You can read the rest of this review at AudioGals.

Wicked Attraction (The Protector #2) by Megan Hart


This title may be purchased from Amazon

Ewan Donahue has made a lot of mistakes, but making Nina Bronson want to leave him has been the worst. With the initial threats on his life out of the way, he doesn’t really need her protection, but hiring her to take care of him again is the only way to get her back in his life. When Nina shows up ready to work —and nothing else — Ewan’s determined to win her back. If he can break through the walls his earlier betrayal built, maybe they can have another shot at love. When it turns out that this time, it’s Nina who’s being targeted for danger and possibly death, Ewan’s the one who has to keep her safe.

Rating: C+

Wicked Attraction is the second book in Megan Hart’s The Protector trilogy in which the three books tell one overarching story – which means there are spoilers for book one in this review.

In Dangerous Promise, the author made a terrific job of building her vision of the world of the late twenty-first/early twenty-second century in which the books are set, and of introducing her two principal characters. Nina Bronson is ‘enhanced’, a human with superhuman abilities that are the result of experimental technology implanted in her brain which allows her to control her physical and emotional responses and bodily functions, and to be stronger and faster than normal human beings. Because of the advantages given her, she – and the other fourteen former soldiers who underwent the same treatment – are barred from returning to the armed forces and the only work open to them is as bodyguards. When Nina is hired to protect billionaire businessman Ewan Donahue, it’s the ultimate irony because he’s the leading opponent of enhancement technology. The laws which have been passed owing to his persistent lobbying and political influence have banned the creation of any more enhanced, and prohibit the application of upgrades – which means that ultimately, all fifteen of them will break down and die. But these laws are unpopular in some circles, many groups believing the experimentation should be allowed to continue; and it’s this belief which led to the mountain of death threats against Ewan from which Nina was hired to protect him.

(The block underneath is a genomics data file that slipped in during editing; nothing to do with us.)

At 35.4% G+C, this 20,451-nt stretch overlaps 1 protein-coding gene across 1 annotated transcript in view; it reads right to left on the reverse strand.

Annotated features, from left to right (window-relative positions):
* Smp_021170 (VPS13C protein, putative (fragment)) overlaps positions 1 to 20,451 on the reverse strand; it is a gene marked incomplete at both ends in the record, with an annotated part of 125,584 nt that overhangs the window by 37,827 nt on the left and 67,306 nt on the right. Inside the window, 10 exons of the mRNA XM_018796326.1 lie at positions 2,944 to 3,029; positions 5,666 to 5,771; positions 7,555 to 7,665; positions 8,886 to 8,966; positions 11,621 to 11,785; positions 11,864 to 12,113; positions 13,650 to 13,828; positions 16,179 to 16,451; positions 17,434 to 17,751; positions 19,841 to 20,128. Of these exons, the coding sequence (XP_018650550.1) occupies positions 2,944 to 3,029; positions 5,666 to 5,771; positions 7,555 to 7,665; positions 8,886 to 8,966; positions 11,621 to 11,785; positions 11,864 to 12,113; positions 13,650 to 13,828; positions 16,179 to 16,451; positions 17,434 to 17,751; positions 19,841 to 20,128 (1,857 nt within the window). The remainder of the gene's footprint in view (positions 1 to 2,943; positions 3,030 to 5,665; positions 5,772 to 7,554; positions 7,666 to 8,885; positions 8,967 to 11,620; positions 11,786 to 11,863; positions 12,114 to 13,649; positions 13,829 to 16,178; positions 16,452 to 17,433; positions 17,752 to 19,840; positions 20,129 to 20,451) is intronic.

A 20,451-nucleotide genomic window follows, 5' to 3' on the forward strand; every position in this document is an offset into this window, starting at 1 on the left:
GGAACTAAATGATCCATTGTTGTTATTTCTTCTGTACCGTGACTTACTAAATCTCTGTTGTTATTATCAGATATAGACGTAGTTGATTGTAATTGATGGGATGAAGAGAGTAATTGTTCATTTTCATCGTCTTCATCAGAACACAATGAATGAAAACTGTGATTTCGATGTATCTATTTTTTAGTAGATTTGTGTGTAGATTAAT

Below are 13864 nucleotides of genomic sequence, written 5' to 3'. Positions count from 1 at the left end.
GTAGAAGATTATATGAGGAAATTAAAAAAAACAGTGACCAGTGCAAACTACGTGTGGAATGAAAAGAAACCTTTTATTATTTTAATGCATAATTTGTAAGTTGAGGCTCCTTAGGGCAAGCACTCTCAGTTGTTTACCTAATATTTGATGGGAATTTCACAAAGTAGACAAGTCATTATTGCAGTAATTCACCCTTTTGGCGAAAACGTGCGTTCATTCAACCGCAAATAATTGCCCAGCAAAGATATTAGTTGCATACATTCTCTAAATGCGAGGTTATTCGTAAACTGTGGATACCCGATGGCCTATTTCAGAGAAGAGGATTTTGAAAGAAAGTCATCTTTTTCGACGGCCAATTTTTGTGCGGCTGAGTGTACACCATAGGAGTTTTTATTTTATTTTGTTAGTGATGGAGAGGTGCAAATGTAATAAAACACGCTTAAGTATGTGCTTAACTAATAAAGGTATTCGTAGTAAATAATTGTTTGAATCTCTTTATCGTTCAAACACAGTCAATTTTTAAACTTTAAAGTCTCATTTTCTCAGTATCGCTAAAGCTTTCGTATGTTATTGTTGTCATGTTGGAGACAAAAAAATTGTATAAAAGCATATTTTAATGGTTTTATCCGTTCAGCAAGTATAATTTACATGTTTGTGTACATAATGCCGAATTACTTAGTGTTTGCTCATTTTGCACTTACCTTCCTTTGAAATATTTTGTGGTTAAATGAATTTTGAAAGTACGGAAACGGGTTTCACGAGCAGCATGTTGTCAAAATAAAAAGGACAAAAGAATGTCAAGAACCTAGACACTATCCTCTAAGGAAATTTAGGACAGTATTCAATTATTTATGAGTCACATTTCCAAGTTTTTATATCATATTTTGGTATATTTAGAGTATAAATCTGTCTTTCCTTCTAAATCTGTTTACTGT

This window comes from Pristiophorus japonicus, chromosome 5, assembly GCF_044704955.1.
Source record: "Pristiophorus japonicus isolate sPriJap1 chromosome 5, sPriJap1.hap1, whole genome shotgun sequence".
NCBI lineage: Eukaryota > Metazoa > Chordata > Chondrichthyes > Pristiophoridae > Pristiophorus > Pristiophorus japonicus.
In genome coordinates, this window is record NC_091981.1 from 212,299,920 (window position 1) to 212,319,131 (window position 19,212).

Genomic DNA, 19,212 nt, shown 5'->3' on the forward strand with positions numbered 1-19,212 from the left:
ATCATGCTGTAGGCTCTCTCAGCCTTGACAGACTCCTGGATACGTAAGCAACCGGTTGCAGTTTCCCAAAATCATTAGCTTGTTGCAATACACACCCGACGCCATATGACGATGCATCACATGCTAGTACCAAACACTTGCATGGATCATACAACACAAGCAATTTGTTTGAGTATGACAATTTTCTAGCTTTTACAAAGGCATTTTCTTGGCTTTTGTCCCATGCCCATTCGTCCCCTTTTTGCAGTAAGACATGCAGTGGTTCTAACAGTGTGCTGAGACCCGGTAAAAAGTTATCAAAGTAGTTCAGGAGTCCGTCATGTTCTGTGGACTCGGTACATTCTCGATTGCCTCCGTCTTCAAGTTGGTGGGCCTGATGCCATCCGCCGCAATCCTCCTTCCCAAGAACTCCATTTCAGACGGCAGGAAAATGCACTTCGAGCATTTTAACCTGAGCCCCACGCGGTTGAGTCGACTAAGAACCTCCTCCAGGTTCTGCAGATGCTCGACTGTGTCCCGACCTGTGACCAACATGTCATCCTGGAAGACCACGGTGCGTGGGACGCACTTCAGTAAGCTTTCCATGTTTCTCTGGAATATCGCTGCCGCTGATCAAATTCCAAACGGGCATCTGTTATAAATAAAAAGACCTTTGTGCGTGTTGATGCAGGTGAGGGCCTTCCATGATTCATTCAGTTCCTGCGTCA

Even more ironic, however, is the fact that not only is Ewan now a passionate opponent of enhancement, he’s the one ultimately responsible for it. Nina is unaware of this until quite late in the book – and of course, once she discovers the truth, is devastated. She fell in love with Ewan and his deception inflicts the sort of pain she hasn’t experienced in years and had hoped never to feel again. As soon as his safety is assured, she leaves, wanting nothing more to do with him – but fate takes a hand when she is offered a lucrative contract on behalf on an anonymous client. She isn’t surprised when that client turns out to be Ewan Donahue, intent on getting her back into his life by hook or by crook.